or determine the insurability of the property. The Inspector does not test any electrical or
lighting systems not directly mounted on or attached to the house.
Type of Service: Overhead
Size of Service: 120/240 Volt Main Service
Type of Grounding: Copper (Where Observed)
Ground Rod Connection (Where Observed)
Main Distribution Panelboard Location: Exterior Wall East
Panel Rating: Main Service Rating 200 Amps
Grounds for Departure: N/A
Disconnect Type: Breakers
SERVICE/ENTRANCE
The conduit at the east side of the detached garage has settled at the service entry and has
become disconnected from the meter enclosure. This requires improvement.
This confidential report is prepared exclusively for Mr. and Ms. Client
© 2013 Aaron's Home Inspections
Page 35 of 97
Report Identification: 1234 Existing Home
I=Inspected
I NI
NP
NI=Not Inspected
D
NP=Not Present
D=Deficiency
Inspection Item
Conduit
loose.
The ground rods at the main house and detached garage are required by NEC 250.53(G) to
be driven flush with the surface of the grade. There are a number of deficiencies often found
with the installation of ground rods. NEC 250.53(G) requires that the rod be installed so that at
least 8' of length is in contact with the soil and the upper end of the electrode must be flush
with or below ground level unless the aboveground end and grounding electrode conductor
attachment is protected against physical damage. The most common deficiency found is that
the 8' rod has been installed so that the upper end of the rod has been left above grade. In
this case the rod is not in contact with the soil for the full eight feet. This problem also occurs
when rod electrodes are installed inside through concrete slabs. Usually the rod has been left
so the upper end and grounding electrode connection are just above the slab. Again, the rod
is not in contact with the soil for the full eight feet and it is very likely that the grounding
electrode connection is subject to physical damage.
Drive rods
completely.
This confidential report is prepared exclusively for Mr. and Ms. Client
© 2013 Aaron's Home Inspections
Page 36 of 97
Report Identification: 1234 Existing Home
I=Inspected
I NI
NP
NI=Not Inspected
D
NP=Not Present
D=Deficiency
Inspection Item
NEC 250.53(G) Rod and Pipe Electrodes. The electrode shall be installed such that at least
2.44 m (8 ft) of length is in contact with the soil. It shall be driven to a depth of not less than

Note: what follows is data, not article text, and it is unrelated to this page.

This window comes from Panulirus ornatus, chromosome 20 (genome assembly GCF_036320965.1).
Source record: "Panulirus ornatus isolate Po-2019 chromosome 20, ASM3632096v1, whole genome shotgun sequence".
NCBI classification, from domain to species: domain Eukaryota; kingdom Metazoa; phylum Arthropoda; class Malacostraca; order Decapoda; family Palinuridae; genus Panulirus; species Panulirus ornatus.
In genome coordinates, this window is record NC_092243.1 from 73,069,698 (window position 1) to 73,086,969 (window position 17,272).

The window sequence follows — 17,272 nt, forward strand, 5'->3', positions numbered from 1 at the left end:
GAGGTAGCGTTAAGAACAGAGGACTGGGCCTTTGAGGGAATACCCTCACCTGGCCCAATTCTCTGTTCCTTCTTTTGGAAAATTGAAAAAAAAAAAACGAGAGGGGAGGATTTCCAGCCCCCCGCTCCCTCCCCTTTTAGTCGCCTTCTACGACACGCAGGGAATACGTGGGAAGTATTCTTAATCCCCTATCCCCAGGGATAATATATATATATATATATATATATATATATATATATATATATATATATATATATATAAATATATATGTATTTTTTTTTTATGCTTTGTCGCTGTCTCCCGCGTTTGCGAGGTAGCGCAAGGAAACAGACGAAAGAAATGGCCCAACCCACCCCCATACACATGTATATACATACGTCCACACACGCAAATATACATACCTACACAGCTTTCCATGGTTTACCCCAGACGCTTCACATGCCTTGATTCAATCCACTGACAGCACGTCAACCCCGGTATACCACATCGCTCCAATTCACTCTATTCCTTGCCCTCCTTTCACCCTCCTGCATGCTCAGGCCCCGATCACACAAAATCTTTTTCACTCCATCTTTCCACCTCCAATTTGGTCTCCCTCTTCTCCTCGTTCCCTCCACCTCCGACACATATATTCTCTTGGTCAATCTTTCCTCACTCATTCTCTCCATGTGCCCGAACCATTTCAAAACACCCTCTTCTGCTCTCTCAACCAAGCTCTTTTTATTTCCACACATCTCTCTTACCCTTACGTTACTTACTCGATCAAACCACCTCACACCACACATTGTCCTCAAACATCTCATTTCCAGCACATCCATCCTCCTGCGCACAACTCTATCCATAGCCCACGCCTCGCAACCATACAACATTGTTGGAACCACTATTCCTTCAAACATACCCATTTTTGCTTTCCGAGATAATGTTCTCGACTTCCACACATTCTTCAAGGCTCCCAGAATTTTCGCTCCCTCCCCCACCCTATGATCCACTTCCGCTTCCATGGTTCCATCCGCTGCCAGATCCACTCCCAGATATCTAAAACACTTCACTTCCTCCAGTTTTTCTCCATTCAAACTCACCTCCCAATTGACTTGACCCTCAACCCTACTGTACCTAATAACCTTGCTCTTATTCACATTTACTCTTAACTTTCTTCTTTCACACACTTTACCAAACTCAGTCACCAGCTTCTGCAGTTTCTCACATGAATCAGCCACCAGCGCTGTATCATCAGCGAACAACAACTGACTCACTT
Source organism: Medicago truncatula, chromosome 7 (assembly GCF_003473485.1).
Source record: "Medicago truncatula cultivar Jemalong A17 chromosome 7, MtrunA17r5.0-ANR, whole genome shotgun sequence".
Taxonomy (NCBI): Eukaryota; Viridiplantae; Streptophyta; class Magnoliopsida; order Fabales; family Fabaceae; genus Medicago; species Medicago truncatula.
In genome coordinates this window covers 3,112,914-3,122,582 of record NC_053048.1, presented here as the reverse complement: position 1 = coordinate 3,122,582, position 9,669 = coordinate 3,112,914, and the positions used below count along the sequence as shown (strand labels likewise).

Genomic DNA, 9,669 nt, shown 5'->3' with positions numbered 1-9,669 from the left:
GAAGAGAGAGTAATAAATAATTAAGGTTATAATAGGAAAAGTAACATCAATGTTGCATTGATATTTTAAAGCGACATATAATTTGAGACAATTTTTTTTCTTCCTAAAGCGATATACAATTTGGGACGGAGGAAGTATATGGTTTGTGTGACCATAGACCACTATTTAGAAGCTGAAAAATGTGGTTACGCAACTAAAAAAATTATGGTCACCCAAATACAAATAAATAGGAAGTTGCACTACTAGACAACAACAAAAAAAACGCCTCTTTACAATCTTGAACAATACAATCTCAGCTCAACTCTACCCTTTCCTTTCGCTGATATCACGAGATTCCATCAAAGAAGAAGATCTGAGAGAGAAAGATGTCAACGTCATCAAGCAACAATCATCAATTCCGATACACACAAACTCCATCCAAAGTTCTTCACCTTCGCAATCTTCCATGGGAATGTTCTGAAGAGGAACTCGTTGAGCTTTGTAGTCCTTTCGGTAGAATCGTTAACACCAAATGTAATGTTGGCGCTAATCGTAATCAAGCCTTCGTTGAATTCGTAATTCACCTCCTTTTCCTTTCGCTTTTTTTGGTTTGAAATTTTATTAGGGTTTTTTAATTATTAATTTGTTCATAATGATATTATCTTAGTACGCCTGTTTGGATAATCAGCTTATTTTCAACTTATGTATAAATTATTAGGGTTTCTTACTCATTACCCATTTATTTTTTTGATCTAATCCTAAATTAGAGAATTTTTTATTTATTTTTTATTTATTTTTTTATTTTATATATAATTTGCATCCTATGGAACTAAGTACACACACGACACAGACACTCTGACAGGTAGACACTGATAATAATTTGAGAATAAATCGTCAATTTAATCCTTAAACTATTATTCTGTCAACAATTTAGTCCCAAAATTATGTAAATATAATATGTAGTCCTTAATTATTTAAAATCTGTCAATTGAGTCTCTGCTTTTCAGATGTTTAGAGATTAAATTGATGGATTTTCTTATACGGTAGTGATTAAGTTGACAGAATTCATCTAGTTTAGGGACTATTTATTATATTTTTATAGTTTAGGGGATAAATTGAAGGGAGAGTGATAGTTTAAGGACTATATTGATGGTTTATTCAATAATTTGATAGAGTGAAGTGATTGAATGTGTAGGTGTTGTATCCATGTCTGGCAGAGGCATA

2.44 m (8 ft) except that, where rock bottom is encountered, the electrode shall be driven at an
oblique angle not to exceed 45 degrees from the vertical or, where rock bottom is encountered
at an angle up to 45 degrees, the electrode shall be permitted to be buried in a trench that is
at least 750 mm (30 in.) deep. The upper end of the electrode shall be flush with or below
ground level unless the aboveground end and the grounding electrode conductor attachment
are protected against physical damage as specified in 250.10.
MAIN DISTRIBUTION PANELBOARD
No more than one (1) neutral (grounded) conductor shall be placed under each lug (screw) of
the bus bar in the panelboard. This requires repair as per NEC 408.41 Grounded Conductor
Terminations.
Each grounded conductor shall terminate within the panelboard in an individual terminal that is
not also used for another conductor.
This confidential report is prepared exclusively for Mr. and Ms. Client
© 2013 Aaron's Home Inspections
Page 37 of 97
Report Identification: 1234 Existing Home
I=Inspected
I NI
NP
NI=Not Inspected
D
NP=Not Present
D=Deficiency
Inspection Item
Only 1
common
per lug.
In accordance with their listing and the requirement of 110.14(A), conductor terminations are
suitable for a single conductor unless the terminal is marked or otherwise identified as suitable
for more than one conductor. This requirement applies to the termination of grounded
conductors in panelboards. The use of a single termination point within a panelboard to
connect more than one grounded conductor or to connect a grounded conductor and an
equipment grounding conductor can be problematic when it is necessary to isolate a particular